Researcher Documentation

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Reporting a Bug

You've done the work: you've found a bug or vulnerability. Now, it's time to file a report to disclose your findings.

Here's what the report should contain, at a minimum:

  • Caption – The title of the report should describe the type of bug found, where it was found, and the overall impact. For example, “Remote File Inclusion in Resume Upload Form allows remote code execution” is much more descriptive and helpful than “RFI Injection found."
  • Target - The Target field identifies the specific target affected by the bug you have found.
  • Vulnerability Rating Taxonomy Classification – The Vulnerability Rating Taxonomy Classification identifies the kind of bug you have found based on our VRT, our baseline priority rating system for common bugs found on bug bounty programs. It is important that you choose the correct bug type so that the organization understands the risk the bug presents them.
  • Bug URL – The bug URL identifies the location in the application where you discovered the bug.
  • Description – Your report must include clear and descriptive replication steps so that the organization can easily reproduce and validate that your findings.
  • Additional information – The section where you can provide context. You can explain what you discovered and describe the impact and risk of your discovery.
  • Screenshots or videos – If possible, you should include illustrative evidence that shows proof of the vulnerability.

Some bugs will require additional information. Some will require less. It depends on the type of bug that you are reporting.

Generally, you'll need to explain where the bug is, who it affects, how to reproduce it, the parameters it affects, and any PoC code. You can also upload any files that you may have that proves the vulnerability exists. You want to add as much information as you can to help reproduce the vulnerability. This not only helps the company quickly reproduce the issue but also helps moves your submission through the review process a lot faster.

Creating a Vulnerability Report

  1. From the bounty brief, click the Report Bug button.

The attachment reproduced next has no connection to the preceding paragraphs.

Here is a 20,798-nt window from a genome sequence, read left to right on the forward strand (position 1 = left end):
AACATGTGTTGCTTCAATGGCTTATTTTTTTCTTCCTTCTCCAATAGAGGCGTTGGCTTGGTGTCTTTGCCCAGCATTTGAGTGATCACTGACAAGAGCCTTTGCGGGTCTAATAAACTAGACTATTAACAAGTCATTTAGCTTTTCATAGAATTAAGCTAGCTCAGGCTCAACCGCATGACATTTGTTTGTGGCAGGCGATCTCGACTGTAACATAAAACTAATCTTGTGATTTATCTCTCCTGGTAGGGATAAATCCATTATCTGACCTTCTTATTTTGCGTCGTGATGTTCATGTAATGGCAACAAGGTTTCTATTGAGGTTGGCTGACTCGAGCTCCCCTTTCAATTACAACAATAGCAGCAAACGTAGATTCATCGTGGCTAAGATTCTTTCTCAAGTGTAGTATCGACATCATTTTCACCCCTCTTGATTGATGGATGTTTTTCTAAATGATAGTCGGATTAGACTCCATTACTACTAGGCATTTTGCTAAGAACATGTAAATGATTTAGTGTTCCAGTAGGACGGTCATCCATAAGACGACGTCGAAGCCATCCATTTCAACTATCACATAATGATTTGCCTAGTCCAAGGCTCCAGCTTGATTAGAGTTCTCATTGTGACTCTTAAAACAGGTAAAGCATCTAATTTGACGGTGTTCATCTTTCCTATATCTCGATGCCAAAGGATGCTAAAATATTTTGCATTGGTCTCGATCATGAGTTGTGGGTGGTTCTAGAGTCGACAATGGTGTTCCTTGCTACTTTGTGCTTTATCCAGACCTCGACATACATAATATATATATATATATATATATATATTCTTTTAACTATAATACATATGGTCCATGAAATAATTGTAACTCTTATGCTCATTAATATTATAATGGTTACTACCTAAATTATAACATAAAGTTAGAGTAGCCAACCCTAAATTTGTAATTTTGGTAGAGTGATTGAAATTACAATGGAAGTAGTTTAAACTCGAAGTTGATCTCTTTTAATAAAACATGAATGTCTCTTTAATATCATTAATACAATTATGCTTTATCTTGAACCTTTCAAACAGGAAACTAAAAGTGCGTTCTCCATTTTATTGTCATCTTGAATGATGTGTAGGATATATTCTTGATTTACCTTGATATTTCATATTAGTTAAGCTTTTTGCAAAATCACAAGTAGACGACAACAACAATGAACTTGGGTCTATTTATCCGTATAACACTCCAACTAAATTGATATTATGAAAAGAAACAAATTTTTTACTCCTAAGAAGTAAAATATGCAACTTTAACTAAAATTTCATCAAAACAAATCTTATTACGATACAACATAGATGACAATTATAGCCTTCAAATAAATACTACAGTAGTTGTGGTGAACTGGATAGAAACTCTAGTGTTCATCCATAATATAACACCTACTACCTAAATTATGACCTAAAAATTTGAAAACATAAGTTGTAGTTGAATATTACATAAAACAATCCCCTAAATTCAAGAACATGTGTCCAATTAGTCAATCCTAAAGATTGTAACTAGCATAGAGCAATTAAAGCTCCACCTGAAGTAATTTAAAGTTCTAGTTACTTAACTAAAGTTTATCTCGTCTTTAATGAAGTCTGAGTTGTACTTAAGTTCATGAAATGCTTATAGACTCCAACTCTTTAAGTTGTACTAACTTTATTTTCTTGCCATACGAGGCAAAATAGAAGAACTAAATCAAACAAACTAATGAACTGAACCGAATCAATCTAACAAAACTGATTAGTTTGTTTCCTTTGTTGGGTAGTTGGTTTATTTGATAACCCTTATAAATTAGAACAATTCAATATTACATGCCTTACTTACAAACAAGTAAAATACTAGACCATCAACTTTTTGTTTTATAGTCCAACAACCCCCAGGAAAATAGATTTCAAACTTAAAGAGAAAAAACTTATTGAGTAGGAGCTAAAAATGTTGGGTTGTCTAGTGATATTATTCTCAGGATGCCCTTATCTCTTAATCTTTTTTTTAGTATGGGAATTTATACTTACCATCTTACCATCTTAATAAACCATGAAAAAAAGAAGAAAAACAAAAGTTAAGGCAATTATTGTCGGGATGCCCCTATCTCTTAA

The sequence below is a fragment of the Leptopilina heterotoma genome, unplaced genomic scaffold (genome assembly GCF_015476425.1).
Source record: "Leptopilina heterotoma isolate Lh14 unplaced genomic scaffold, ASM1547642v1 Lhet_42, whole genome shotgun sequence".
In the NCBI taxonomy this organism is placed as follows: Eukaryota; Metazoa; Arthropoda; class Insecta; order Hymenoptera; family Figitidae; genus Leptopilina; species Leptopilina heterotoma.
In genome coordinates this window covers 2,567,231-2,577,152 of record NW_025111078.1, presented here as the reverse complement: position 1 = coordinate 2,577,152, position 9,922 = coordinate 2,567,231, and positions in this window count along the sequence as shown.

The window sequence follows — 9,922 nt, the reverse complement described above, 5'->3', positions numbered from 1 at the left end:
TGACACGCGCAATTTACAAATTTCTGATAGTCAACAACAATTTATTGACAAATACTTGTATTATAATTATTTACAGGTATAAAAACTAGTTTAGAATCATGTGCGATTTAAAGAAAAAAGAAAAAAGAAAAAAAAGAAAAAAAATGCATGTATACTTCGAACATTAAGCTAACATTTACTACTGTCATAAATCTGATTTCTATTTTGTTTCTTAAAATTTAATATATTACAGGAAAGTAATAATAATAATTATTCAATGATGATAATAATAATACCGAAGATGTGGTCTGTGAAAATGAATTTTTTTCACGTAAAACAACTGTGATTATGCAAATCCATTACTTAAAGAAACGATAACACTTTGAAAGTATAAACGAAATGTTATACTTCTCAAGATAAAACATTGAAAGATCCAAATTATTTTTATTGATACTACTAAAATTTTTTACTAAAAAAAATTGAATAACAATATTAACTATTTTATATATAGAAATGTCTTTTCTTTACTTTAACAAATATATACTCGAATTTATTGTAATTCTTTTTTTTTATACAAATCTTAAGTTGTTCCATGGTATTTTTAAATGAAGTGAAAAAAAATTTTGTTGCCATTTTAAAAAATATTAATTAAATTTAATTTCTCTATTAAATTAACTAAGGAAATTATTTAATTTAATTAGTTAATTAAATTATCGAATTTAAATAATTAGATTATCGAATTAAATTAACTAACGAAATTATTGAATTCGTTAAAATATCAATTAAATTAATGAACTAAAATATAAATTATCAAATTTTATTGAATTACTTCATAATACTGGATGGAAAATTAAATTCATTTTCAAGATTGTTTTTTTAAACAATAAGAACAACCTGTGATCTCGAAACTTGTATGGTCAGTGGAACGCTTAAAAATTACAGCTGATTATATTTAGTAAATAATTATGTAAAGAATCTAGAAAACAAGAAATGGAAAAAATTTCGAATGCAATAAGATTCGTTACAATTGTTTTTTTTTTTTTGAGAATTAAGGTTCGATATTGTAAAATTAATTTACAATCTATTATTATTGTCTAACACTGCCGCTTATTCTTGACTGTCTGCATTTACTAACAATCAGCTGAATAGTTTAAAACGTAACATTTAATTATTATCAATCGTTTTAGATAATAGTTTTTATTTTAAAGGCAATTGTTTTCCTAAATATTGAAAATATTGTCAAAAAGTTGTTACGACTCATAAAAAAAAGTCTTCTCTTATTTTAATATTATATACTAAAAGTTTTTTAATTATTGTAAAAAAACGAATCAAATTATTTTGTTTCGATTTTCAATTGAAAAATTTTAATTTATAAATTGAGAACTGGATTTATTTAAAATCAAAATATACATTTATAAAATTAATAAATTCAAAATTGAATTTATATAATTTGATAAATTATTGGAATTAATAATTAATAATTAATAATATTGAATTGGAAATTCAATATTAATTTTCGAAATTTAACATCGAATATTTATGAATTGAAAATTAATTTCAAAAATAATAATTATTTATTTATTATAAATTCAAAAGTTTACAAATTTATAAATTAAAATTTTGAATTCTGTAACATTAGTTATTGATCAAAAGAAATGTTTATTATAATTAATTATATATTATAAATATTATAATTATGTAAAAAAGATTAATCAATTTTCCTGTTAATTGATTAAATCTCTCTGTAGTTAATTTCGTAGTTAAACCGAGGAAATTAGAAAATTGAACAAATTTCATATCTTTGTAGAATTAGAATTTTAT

1. When the report form appears, enter a name for the report in the Caption field. The caption should be descriptive and concise.
  1. Choose the target that is affected, if you do not see the target listed choose "Other".

NOTE: Out of Scope Targets

Before selecting other, take another look at the program scope and be sure that the target affected is not listed as "Out of Scope".

  1. Select the Technical Severity of the vulnerability, this drop-down list is based on our VRT (Vulnerability Rating Taxonomy).
  1. Enter the location of the vulnerability, such as the URL.
  1. Enter organized, clear, and descriptive replication steps so that the organization can easily reproduce and validate that your findings.
  1. Input Trace Dump or the HTTP request.
  1. If possible, we always recommend uploading illustrative evidence that shows proof of the vulnerability.
  1. Read and accept the terms and conditions.
  1. When you are done, click the Report Bug button to submit the report.

After you submit your report, Bugcrowd sends you an e-mail that confirms that we've received your submission.

When the status of the report changes or someone comments on your report, you will be notified via e-mail or through your submission.

Uploading an Image or Video

It's important to include as much information as possible to help the person reviewing your submission understand the issue, reproduce the issue, and identify how they can fix it.

Screenshots and videos are great because they can provide clear and exact replication steps and PoC for your submission. If you have recorded your session or have any file that can be used as evidence, please upload it to the submission as a file attachment. All file types are supported up to 50MB. You may upload up to 5 files.

Click here for detailed instructions on how to upload video or images with your submissions.

Writing a Good Bug Report

When you're writing a bug report, it is important that you remember your audience. You must remember that you don't know who is going to read your report. You can't expect them to have the same level of insight as you do, so you need to guide them through your findings using clear, concise, and descriptive language. On top of that, you must organize your information so that it makes sense logically.

  • Clear explanations – It is so important that you write your report clearly and with purpose. The goal is to help the reader understand the security impact, replication steps, and the actions that need to be taken to address the issue.

  • Well documented attack scenarios – Attack scenarios tell the program owner why they should care the vulnerability. For example, you can say something like, "This vulnerability affects all users of your forum. When a user signs up, and enters a username of XYZ@Customer.comand a password of, then his username is accepted. An attacker could use this vulnerability in conjunction with a username enumeration issue to bruteforce forum usernames and passwords."

For more resources on writing bug reports, check out the following blogs:

Review the Disclosure Policy for the Program

It may be tempting to share your findings with others, but remember, each program has a disclosure policy that you must respect. Some programs do not want you to share the vulnerabilities that you've discovered with the public.

For more information on disclosure policies for Bugcrowd programs, please see our Public Disclosure Policy


The existence or details of private or invitation-only programs must not be communicated to anyone who is not a Bugcrowd employee or an authorized employee of the organization responsible for the program.

Reporting a Bug